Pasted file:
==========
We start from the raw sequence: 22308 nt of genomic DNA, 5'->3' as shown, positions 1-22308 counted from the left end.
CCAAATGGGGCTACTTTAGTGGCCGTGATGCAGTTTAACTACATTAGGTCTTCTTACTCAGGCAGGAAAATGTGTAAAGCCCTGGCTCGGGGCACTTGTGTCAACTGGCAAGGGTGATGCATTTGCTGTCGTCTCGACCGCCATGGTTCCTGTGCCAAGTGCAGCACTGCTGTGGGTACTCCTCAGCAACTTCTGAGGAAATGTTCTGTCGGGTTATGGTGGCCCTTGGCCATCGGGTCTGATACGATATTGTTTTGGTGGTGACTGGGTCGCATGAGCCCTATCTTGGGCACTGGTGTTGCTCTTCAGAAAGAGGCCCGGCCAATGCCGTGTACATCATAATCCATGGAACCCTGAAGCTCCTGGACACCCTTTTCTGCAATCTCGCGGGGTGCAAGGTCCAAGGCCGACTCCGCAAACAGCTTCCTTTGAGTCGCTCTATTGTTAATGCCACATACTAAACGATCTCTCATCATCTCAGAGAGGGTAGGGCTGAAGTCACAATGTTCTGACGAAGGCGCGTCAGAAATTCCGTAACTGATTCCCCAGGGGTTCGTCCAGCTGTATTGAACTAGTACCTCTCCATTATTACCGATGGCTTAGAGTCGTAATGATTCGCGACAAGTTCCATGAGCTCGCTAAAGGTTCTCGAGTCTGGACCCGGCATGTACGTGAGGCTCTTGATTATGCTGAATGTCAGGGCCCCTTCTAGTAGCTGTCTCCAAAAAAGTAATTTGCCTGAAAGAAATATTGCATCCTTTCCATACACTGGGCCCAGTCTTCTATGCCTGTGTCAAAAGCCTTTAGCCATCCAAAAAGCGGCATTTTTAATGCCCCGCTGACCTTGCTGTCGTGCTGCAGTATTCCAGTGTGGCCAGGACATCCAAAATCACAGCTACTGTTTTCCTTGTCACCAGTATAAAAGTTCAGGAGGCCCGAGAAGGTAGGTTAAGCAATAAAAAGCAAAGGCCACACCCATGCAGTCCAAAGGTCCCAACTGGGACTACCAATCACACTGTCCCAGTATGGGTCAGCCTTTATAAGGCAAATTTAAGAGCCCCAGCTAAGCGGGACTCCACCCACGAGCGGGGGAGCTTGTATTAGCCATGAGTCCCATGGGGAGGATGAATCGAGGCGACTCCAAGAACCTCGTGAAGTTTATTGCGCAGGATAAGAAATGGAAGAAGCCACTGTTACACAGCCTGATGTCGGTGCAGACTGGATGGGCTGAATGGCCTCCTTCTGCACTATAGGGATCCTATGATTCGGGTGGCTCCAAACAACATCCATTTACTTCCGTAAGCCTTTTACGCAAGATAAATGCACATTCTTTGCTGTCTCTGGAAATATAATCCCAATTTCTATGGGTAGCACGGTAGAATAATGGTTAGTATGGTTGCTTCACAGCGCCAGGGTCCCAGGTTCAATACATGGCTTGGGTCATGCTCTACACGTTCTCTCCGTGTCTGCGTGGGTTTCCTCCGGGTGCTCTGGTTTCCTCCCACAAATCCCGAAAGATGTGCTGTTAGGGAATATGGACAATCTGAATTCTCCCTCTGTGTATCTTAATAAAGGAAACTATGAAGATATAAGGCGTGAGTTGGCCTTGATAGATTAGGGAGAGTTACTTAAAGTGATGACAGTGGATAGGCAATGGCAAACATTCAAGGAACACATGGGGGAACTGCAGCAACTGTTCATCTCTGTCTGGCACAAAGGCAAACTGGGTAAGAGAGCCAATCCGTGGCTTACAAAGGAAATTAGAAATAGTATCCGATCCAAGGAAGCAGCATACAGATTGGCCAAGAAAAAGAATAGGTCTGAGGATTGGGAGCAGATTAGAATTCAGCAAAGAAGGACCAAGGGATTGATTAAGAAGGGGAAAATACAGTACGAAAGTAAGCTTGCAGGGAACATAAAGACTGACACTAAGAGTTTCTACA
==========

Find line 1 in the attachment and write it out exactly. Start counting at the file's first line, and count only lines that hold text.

We start from the raw sequence: 22308 nt of genomic DNA, 5'->3' as shown, positions 1-22308 counted from the left end.